Although there were plenty of upsets yesterday as the group stage came to a close, having 24 teams for the first time in European Championship history has definitely affected the tournament, but has it worked out better or worse?
1) The underdogs bite back
Instead of getting easier to predict, the tournament has turned the opposite way with the dead certs under-performing and the "smaller nations" smashing their way through to the next round.
If Euro 2016 had taken its usual format of 16 teams, there would have been little chance of teams like Hungary and Iceland qualifying. Instead, they both finished above a lacklustre Portugal.
SUBMIT AN ARTICLE
Apply to become a GMS writer by signing up and submitting a 250 word test article: http://gms.to/haveyoursay5
Article continues below
2) Shock results
The last few nights of Euro 2016 have been the best yet, with teams playing their hearts out in desperation to avoid boarding a plane home.
Spain and Italy's shock defeats leaves the tournament more open than ever, as the two most dominant teams failed to win their last match and must now face one another in the round of 16.
Article continues below
The failure of the high ranked teams to top their group leaves one side of the draw littered with big sides, and the other filled with 'easier' teams to play.
Bookies will be sweating as the tournament increasingly looks like it belongs to a dark horse.
1) Cagey play
The fact that four third-placed teams had the chance to get through meant that teams could progress without winning a game. This inevitably led to teams sitting back to secure a draw against higher ranked sides.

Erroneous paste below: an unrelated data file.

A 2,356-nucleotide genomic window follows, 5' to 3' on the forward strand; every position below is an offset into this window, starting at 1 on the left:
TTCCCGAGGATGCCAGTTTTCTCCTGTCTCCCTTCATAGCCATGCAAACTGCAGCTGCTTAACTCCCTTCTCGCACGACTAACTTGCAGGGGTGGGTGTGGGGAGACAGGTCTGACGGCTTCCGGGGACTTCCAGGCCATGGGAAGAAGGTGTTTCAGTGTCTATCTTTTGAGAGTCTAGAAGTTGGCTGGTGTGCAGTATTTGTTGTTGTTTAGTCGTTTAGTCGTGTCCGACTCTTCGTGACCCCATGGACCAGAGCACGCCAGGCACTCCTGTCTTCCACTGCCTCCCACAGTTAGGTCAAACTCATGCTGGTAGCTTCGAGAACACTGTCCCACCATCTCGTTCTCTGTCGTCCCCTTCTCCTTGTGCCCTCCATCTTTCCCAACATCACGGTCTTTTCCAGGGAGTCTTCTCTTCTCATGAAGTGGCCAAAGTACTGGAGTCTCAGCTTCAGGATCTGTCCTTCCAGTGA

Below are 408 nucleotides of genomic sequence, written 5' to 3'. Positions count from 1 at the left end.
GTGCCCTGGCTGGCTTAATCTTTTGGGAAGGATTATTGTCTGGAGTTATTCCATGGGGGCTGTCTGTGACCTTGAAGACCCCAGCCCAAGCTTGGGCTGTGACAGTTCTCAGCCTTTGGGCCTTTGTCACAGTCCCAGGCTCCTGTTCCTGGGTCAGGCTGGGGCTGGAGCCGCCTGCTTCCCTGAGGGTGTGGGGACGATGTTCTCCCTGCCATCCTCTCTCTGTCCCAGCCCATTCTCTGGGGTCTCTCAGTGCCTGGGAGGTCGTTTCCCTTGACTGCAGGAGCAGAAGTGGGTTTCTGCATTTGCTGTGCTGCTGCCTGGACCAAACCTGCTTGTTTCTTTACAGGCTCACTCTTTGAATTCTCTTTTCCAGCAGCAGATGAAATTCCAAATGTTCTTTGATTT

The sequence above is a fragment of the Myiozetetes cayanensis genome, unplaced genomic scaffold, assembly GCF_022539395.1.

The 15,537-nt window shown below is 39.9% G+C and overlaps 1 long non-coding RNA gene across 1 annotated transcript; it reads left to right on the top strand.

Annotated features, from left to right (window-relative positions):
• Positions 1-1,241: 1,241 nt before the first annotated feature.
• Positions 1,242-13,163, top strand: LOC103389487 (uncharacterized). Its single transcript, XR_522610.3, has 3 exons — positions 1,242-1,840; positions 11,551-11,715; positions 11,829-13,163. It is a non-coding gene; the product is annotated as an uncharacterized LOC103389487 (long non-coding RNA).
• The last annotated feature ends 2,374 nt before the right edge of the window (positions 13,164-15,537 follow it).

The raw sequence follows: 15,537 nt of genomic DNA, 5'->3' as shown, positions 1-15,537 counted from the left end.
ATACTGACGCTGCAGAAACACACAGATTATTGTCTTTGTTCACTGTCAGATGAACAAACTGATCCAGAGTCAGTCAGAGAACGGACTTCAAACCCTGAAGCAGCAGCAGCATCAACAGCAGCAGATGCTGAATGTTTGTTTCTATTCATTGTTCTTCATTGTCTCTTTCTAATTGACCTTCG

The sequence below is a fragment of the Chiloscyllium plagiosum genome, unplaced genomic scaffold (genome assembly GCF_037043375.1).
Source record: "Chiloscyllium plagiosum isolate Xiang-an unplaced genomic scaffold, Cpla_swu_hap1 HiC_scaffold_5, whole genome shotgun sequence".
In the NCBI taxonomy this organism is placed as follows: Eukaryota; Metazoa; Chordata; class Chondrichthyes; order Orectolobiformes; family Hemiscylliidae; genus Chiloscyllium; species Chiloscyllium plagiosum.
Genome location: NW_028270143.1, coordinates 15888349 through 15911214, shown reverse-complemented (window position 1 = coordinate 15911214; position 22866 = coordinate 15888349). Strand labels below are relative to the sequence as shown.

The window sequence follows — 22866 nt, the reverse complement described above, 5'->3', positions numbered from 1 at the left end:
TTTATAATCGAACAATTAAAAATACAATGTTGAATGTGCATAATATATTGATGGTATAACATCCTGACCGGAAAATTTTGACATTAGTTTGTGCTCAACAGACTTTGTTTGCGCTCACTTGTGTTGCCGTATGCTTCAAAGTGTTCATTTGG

The sheer amount of last minute goals - 20 out of 69 being scored after the 76th minute - shows the dominance of defences that were only worn down at the very end.
ITV pundit Lothar Matthaus said last night that for him the tournament was only starting, suggesting the opening stages have been a mere formality.
Although not usually as exciting as knock-out football, the group stages aren't generally as cautious as they have been this year.
Pundits and teams alike have been incredibly confused by the third team qualifying system, with Rio Ferdinand suggesting teams should employ mathematicians to help them out in future competitions.
Anyone filling in a wall chart will have been left scratching their heads, having to eventually Google the fixtures because they were almost impossible to work out unaided.
This tournament has been experimental in allowing 24 sides to compete, but it does mean play will last for an entire month.
Looking into the abyss of two days without football, we have to be grateful for the twelve days of football we wouldn't otherwise have had.
Do YOU want to write for GiveMeSport? Get started today by signing-up and submitting an article HERE: http://gms.to/writeforgms